noun cases

noun cases, Language Skills Abroad
this idea of Tom’s
an idea of Tom’s

Thank for your reply, Nigel!
He is a school principal (a principal of school ). — Він директор школи .

noun cases, Language Skills Abroad
There is a simple rule here that seems to work very well, at least in writing. Ask yourself what pronoun form you would use without adding the other person — “Grandma left me her rocking chair” (coming up with the correct form for the indirect object ) — and then, when you add the other person, don’t change the form of the pronoun: “Grandma left Jayden and me her rocking chair.”
Many grammarians have argued, however, that these words are often used as prepositions , not conjunctions (and have been used that way for centuries by many good writers). In a structure such as “My mother is a lot like her ,” we have no trouble recognizing that “like” is acting as a preposition and we need the object form of the pronoun after it. Why, then, can’t we use “than” and “but” as prepositions in sentences such as “Dad’s a lot taller than him ” and “No one in this class has done the homework but me “? Such usage is now widely regarded as acceptable in all but the most formal writing. The same argument is sometimes used for the object form after as — “The coach is not as smart as me” — but this argument does not enjoy the cogency of using the object form after but and than.

noun cases, Language Skills Abroad
Exercise 3.Without looking at the table, try to remember the names of cases you have used in exercise 2.
Let’s take a look at specific examples. We will decline the noun сестр а (sister). Please note how the endings change and pay attention to the verbs and prepositions that govern (i.e., require, regulate) the case of the noun.

noun cases, Language Skills Abroad
Mark threw his father the football.
Nouns are considered possessive when they are used to show ownership of something. They will sometimes use an apostrophe, but this is not always the case. Pronouns can also be used in the possessive case, as in ‘his backpack’ or ‘her purse’.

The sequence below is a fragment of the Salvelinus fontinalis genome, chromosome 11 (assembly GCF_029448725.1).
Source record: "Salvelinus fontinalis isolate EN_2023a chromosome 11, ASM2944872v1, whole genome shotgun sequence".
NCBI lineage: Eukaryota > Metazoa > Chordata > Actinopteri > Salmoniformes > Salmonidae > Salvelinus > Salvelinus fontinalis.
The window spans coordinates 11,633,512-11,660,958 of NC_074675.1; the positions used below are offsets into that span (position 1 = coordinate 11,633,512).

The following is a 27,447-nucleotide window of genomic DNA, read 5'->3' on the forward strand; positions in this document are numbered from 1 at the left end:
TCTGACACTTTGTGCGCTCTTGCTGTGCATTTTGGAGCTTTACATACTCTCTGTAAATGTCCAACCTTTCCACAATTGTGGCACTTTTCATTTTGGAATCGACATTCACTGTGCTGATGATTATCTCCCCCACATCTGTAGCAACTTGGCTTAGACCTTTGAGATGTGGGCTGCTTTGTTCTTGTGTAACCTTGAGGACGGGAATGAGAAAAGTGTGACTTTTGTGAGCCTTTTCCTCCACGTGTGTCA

noun cases, Language Skills Abroad
The king is the son of Eleanor of Aquitaine.
Son is a noun in the subjective case because it is the complement of the being verb is.

Old English had five cases: nominative, accusative, genitive, dative, and instrumental.

The allative case is mostly used to denote movement towards the noun. For inanimate nouns the allative case is formed by adding the suffix /-aan/ to the stem of the noun. For animate nouns the allative is formed with the suffix /-(s)aan/ for singular and the suffix /-(s)ea/ for plural.

  • When a noun functions as a starting point of an action

Kisha jadi krazaajoon.“We come from the mountain.”

  • When a noun functions as a beginning of a time period

Anha ray ayol arrekoon kisha jado jinne.“I have waited since when we arrived here.”

  • In zero copula sentences in past tense the predicate argument is in ablative case.

Anha koalakoon.“I was a healer.”

  • When a noun functions and a possessor of an inalienable possession

Jano ost qoraes lajakoon.“A dog bit warrior’s hand.”

  • Some prepositions assign ablative

Lajak addriv mae yomme chomoon.“The warrior killed him despite of the respect.”

  • Some verbs assign ablative as a special object case

Jolino nir chelsianoa.“The pot was full of locusts.”Mahrazhkem asovahanaz lajakoa.“The husband was the fattest of the warriors.”

• The painter paints the portraits.
The painter is a common noun in Nominative case.
1. Nominative case:

1. Subjective case: pronouns used as subject.
2. Objective case: pronouns used as objects of verbs or prepositions.
3. Possessive case: pronouns which express ownership.
The pronoun cases are simple though. There are only three:-

Only masculine and feminine singulars have a separate form.

  • Indicates the subject of a sentence.
    • Gosia pisze książkę. – Gosia is writing a book. (Gosia in nominative because she is the subject of the sentence)
  • Used for most lone adjectives and sentences of the type “To jest X”.
    • Piotr jest przystojny. – Piotr is handsome. (przystojny is in the nominative)
    • To jest moja żona. – This is my wife. (moja żona is in the nominative)

Resources:

http://ukrainiangrammar.com/article/2011-01-23/the-noun-cases.html
http://guidetogrammar.org/grammar/cases.htm
http://www.ukma.edu.ua/eng/ufl/lesson5.htm
http://www.udemy.com/blog/cases-of-nouns/
http://www.dailywritingtips.com/grammatical-case-in-english/
http://wiki.dothraki.org/Noun_Cases
http://www.english-for-students.com/Noun-Cases.html
http://www.learnenglish.de/grammar/casetext.html
http://en.m.wikibooks.org/wiki/Polish/Noun_cases
http://rachelsenglish.com/stress-3-syllable-words/